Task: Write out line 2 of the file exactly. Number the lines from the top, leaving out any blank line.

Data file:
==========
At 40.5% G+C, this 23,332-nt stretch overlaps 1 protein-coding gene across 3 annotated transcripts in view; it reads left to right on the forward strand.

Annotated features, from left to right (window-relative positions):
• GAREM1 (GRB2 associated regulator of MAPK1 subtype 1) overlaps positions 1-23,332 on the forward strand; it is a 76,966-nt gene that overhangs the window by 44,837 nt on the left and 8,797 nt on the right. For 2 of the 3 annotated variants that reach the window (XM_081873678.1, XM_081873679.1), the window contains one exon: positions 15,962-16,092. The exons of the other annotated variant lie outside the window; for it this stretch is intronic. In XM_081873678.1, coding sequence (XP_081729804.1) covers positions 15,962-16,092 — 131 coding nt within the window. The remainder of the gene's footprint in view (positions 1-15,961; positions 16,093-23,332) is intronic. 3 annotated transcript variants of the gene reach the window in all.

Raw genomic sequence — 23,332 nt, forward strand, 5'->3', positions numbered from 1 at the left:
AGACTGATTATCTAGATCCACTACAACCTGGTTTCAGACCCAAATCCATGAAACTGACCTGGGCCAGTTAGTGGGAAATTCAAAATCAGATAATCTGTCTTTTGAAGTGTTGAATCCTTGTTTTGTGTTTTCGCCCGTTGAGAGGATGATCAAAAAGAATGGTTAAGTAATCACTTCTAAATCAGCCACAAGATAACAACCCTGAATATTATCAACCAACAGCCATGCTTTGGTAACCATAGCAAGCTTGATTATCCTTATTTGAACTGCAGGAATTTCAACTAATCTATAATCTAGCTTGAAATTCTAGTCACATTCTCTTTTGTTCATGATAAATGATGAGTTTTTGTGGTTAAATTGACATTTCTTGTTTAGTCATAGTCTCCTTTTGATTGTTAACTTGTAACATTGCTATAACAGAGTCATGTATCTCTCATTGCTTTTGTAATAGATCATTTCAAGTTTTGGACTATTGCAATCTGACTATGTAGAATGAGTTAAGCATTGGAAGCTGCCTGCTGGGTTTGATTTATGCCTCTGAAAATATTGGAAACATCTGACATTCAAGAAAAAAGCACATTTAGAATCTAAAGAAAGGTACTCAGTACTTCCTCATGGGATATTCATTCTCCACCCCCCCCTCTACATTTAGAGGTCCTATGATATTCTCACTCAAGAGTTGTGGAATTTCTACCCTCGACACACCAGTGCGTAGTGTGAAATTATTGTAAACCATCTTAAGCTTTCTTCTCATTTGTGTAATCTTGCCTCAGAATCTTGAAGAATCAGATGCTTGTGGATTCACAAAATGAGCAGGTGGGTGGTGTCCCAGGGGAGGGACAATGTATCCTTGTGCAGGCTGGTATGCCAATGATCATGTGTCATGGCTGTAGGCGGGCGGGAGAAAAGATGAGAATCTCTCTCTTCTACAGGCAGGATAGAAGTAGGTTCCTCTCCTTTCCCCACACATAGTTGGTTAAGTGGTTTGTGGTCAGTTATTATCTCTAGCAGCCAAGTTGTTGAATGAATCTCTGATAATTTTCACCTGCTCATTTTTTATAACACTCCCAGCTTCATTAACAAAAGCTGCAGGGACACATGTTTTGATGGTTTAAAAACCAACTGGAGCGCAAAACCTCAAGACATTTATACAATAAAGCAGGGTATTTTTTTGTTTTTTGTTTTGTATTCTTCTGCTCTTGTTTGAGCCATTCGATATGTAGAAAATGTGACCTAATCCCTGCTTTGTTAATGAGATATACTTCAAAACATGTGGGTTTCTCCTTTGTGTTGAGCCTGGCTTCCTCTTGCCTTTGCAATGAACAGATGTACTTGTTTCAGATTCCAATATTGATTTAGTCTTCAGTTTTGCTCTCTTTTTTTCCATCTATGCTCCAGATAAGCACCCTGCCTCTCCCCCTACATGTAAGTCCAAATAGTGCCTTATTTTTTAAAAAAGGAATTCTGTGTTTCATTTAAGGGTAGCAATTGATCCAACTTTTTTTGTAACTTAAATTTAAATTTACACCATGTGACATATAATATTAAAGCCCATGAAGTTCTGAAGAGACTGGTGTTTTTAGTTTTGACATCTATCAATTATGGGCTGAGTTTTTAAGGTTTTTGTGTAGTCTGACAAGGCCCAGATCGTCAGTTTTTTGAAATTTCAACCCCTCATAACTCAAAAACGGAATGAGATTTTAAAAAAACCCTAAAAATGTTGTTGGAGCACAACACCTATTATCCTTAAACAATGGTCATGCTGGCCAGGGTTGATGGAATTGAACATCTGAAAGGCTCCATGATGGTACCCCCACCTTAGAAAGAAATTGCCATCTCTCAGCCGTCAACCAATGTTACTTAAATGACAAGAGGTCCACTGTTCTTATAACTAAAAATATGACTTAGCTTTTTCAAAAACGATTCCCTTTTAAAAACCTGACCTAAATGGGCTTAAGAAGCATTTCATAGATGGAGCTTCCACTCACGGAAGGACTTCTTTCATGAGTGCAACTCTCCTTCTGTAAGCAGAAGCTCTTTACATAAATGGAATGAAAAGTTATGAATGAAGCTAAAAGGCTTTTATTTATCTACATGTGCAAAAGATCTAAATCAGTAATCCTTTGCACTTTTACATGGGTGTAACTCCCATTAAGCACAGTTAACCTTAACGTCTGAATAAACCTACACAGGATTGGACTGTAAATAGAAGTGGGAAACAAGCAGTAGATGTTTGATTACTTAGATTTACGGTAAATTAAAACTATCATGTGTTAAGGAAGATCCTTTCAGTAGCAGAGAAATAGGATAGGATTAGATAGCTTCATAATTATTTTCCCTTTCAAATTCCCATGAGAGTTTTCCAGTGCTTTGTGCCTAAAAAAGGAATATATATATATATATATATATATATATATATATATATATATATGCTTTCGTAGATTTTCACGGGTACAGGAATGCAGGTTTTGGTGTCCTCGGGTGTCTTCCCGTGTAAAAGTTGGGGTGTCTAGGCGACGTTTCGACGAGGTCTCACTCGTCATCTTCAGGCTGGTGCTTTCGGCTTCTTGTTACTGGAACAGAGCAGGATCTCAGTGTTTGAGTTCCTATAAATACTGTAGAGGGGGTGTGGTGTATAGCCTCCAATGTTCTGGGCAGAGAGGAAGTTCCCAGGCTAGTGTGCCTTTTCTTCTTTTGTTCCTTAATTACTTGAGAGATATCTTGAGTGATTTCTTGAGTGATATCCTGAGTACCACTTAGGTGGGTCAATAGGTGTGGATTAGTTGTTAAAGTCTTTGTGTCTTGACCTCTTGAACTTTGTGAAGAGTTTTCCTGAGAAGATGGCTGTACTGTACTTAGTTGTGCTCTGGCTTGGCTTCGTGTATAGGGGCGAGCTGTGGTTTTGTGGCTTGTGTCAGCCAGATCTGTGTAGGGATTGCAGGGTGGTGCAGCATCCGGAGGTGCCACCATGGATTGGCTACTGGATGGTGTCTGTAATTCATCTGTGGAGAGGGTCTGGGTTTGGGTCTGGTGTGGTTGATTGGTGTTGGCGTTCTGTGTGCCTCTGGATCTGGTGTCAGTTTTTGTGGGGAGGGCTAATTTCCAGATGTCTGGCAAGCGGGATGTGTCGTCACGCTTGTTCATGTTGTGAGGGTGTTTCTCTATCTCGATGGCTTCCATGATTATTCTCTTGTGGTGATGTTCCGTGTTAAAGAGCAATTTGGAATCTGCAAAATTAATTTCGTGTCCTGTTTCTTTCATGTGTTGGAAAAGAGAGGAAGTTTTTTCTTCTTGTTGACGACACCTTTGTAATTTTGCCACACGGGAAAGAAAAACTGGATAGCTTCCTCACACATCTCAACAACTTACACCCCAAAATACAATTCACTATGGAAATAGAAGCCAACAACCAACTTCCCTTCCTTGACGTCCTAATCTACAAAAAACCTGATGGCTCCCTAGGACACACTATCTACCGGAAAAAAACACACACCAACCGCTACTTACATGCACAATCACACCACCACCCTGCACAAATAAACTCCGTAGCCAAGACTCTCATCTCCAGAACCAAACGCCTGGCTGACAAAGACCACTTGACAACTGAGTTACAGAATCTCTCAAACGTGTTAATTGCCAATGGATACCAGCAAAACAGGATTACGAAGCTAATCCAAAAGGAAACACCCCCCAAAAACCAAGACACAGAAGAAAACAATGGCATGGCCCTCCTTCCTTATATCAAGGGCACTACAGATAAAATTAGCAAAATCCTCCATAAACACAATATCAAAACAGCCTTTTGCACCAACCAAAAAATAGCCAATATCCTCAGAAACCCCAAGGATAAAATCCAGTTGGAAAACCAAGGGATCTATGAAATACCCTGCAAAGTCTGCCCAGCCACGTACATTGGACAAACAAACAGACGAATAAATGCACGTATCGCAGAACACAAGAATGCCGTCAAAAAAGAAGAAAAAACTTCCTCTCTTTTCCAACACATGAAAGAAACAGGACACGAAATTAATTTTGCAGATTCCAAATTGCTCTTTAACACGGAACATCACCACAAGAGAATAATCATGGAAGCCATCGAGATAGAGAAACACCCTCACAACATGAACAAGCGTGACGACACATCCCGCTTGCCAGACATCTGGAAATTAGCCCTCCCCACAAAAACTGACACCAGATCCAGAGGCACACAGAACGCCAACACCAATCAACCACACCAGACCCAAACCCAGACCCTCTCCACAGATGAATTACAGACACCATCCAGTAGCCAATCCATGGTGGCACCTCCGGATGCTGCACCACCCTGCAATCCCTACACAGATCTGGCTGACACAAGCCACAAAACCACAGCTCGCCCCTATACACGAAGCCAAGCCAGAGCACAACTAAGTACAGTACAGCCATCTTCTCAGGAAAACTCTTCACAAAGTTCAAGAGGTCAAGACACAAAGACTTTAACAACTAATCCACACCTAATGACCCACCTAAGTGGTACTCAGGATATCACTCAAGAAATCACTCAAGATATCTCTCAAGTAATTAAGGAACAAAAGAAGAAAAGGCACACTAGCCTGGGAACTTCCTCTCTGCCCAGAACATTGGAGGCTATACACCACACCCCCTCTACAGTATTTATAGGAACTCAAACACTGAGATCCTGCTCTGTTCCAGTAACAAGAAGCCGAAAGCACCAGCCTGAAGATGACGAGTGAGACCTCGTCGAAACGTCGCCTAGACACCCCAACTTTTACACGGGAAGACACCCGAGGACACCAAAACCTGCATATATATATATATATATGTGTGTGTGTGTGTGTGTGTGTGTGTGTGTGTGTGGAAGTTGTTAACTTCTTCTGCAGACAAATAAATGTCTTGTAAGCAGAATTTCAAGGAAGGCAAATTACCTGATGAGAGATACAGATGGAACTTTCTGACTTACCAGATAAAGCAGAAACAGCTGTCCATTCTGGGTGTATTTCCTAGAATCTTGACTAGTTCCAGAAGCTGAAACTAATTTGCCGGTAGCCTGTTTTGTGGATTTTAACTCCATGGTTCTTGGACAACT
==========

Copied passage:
Annotated features, from left to right (window-relative positions):